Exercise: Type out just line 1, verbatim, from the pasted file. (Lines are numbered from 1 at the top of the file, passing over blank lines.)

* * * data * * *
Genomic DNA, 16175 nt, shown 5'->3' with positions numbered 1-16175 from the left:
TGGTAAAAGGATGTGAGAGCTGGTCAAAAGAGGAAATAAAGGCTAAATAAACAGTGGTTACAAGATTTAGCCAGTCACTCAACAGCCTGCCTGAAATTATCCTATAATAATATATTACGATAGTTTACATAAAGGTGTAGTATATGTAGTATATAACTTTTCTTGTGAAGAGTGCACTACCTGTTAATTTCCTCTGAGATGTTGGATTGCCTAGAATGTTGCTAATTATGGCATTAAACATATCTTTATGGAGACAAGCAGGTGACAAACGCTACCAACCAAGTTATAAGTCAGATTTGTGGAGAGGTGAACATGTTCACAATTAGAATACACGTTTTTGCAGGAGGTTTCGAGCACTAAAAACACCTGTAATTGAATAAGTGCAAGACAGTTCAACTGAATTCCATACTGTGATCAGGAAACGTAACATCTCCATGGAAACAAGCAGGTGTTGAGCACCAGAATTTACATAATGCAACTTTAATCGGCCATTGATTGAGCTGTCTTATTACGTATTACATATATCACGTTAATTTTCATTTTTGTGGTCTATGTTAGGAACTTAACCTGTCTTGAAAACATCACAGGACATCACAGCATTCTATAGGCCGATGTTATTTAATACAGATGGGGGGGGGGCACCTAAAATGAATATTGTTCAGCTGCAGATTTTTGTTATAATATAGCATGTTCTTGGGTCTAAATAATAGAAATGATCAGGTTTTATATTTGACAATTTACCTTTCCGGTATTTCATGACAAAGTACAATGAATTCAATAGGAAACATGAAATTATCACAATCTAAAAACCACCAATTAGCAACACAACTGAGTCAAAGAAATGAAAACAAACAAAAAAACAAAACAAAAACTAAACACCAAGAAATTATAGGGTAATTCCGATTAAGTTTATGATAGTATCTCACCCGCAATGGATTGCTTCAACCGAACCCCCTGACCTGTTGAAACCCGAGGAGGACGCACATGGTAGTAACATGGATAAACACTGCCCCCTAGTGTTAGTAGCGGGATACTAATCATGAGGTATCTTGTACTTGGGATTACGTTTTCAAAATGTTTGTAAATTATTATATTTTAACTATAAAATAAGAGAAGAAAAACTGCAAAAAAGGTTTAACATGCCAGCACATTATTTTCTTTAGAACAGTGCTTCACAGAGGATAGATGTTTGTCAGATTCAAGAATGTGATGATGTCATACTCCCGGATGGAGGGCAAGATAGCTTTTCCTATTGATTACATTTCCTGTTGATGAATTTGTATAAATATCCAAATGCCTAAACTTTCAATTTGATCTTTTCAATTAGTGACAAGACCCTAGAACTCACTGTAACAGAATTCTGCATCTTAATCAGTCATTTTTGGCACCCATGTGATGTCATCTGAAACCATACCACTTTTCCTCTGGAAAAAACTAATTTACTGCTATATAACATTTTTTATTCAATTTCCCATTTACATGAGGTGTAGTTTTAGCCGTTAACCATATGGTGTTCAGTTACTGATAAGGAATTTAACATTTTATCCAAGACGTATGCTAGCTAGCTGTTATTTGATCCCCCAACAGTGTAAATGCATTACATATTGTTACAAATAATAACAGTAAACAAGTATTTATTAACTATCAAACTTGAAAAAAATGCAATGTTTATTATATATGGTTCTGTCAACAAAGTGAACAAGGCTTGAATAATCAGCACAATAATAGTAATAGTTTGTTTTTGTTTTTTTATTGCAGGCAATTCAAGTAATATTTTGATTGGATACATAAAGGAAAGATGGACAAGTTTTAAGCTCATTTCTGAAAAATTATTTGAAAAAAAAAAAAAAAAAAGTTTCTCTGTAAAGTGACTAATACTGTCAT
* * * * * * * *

Genomic DNA, 16175 nt, shown 5'->3' with positions numbered 1-16175 from the left: